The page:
Captain Gough's company was detached to lead the right assault, and Major Thesiger's the left, each having with it a section of C Company. Captains Paley and Stephens were to bring their companies close up in support, while Lieutenant Byrne was in command of E Company, forming the reserve. Only a small detachment of ambulance men with four stretchers followed the column as it moved off a few minutes after ten o'clock, across open ground by Observation Hill, and turned westward towards its objective, which could just be seen, a dim rounded mass like a darker cloud in the dark sky. The guides Ashby and Thornhill had no difficulty in finding their way without other landmarks, for every inch of the ground is familiar to them both. An unlooked-for obstacle, however, presented itself as they neared the nek that joins Thornhill's Kop with Rietfontein on Pepworth's Ridge. A break in clouds that hung behind Surprise Hill let light through from the crescent moon that was still well above the rugged Drakensberg Crags.

In that light, subdued though it was, a man crossing the nek would have shown up sharply, and Boer sentries always keep well down where they can watch the sky-line. Our troops, naturally anxious not to discover themselves prematurely, lay down in a convenient donga and waited for darkness. There they had to lie an hour or longer, until the nearest ridges were again merged in the gloom of their surroundings, and the more distant hills became vague shadows, perceptible only to the second sight of men who are familiar with Nature in all aspects. Then the column, moving silently, advanced towards the railway line, which few could see until they were stopped by the barbed wire that fences it on each side. The necessity for cutting this was another awkward hindrance. All officers, however, had come provided for such an emergency with wire-nippers. The anxiety was painfully tense as men listened to the sharp click of these instruments, and heard the severed wires drop with a clatter that struck harp-like across the deep silence, and went vibrating along the fence towards a Boer camp where perhaps some sentry, more alert than his comrades, might catch the meaning of such sounds. No alarm followed, however, as the work of wire-cutting went on across the railway and from enclosure to enclosure, care being taken to bend the wires only in one place so that they could be bent back, leaving a space just wide enough for successive companies in fours to defile through.

Thus by slow degrees they gained the foot of Surprise Hill, and began the difficult ascent. Colonel Metcalfe, and probably most of his men, expected that they would have been met by Boer rifle fire long before this and compelled to win their way with the bayonet. It seemed almost impossible to believe that the Boers, after one sharp lesson, would keep no better watch than to let us creep up to their stronghold unopposed. Suddenly a challenge "Wie kom dar?" rang out from half-way up the hill. Silence would serve no longer, and indeed it had been broken again and again by the clang of iron-heeled boots on loose stones. So the order to fix swords was given, and passed in stentorian tones along the front. Sword-bayonets rattled sharply against rifle barrels to show that there was no deception this time, and then with lusty cheers the assaulting companies sprang forward, floundering at times in deep clefts between boulders, then re-forming to continue their advance, while the supports and reserves fell as quickly as they could into the formation that is roughly indicated in the accompanying diagram. That plan had been adopted to guard against flank attacks by the oblique fire from two companies, between which an opening was left for the assaulting companies to retire through in case of reverses. But neither flank attack nor reverses came at this critical point. Major Thesiger and Captain Gough, following their respective guides, gained the crest before their enemies had time to fire many shots from magazine rifles, and the battery was won. But it contained neither gun nor gunners. Was the whole expedition therefore fruitless? No! there came sounds as of men at work stealthily a few yards off.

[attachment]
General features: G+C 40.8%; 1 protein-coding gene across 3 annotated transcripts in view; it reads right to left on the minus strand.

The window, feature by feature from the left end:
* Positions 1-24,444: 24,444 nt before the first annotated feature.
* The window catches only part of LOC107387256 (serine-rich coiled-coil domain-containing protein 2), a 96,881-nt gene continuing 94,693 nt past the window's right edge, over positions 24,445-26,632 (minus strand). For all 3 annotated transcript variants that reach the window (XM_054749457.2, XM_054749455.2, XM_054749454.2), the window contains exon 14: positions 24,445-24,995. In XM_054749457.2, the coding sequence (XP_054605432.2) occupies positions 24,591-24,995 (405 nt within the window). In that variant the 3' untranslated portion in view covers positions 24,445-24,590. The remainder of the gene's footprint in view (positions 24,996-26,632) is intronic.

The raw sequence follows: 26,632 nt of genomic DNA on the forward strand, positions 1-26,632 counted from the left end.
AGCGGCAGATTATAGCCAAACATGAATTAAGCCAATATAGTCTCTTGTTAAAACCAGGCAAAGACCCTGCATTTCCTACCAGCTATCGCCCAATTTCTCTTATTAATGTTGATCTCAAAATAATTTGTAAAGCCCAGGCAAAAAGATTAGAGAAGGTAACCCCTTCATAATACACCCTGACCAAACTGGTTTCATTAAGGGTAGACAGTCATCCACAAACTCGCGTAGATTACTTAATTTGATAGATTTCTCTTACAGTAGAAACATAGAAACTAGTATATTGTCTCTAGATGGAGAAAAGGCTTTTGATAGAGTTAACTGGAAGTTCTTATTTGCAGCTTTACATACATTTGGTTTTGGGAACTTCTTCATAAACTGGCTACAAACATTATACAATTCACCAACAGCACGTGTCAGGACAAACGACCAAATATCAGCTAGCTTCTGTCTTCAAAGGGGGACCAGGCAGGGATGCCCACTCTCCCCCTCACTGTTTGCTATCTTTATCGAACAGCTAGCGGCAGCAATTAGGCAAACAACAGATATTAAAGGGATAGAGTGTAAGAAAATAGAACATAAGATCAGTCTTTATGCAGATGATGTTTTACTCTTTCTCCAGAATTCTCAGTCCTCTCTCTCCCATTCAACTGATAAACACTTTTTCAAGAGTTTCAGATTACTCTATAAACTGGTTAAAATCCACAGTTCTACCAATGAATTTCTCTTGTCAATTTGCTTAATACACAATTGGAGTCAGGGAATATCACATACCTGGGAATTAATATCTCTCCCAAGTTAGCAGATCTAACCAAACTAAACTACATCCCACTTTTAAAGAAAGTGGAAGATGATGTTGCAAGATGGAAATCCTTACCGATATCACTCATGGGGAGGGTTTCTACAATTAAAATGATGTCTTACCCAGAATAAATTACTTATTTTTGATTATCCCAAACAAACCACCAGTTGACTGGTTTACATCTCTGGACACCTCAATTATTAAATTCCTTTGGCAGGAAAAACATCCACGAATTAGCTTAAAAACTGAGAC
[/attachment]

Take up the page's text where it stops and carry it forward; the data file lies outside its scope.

For that point a sergeant led his section, and found the howitzer with a few men round it as escort, bearing rifles. The men threw down their arms in token of submission, but that trick has been played too often. "This damned nonsense is too late," said the sergeant, and with levelled bayonets his sections swept away the chance of treachery. So the story runs, and at any rate our men pushed forward without further opposition until they formed a half-moon overlooking the darkness in a deep valley that might have been full of foes. Into that darkness, therefore, they poured steady volleys for half an hour, while the engineers were trying to destroy the captured howitzer. Their first attempt failed owing to a defective fuse, but with the next gun-cotton charge a fracture was made so deep that the howitzer will never be able to fire a shot again. Then the riflemen retired, and as they reached a safe distance downhill they heard a mightier explosion. This also was the work of our engineers, who had found a magazine and blown it up with all the ammunition there.